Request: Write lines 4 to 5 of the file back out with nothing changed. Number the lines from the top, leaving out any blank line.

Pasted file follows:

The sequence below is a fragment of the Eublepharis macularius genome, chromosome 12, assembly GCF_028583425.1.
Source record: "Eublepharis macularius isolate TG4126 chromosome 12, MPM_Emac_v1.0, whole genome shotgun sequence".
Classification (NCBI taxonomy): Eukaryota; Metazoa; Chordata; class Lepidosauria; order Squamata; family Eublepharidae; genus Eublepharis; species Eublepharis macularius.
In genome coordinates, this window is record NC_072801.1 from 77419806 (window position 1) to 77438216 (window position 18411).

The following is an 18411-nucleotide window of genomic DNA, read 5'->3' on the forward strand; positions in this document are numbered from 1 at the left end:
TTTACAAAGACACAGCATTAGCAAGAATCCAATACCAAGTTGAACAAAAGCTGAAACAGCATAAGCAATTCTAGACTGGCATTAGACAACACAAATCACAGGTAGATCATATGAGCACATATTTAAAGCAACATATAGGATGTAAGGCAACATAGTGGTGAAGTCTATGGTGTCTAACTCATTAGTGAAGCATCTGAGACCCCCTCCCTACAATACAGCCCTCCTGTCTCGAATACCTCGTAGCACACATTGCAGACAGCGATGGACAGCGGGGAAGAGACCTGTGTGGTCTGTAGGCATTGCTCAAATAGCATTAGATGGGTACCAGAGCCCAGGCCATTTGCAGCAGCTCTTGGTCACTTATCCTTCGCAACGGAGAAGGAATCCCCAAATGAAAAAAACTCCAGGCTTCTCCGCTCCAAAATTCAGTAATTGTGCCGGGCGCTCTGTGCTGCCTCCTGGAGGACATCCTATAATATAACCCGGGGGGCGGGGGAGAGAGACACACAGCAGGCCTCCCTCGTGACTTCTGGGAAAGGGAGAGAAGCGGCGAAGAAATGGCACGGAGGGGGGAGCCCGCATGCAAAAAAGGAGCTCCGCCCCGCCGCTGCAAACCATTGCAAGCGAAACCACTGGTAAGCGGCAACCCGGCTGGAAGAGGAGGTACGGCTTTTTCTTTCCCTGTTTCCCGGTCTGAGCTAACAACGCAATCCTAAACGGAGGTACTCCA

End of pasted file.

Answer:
In genome coordinates, this window is record NC_072801.1 from 77419806 (window position 1) to 77438216 (window position 18411).

The following is an 18411-nucleotide window of genomic DNA, read 5'->3' on the forward strand; positions in this document are numbered from 1 at the left end: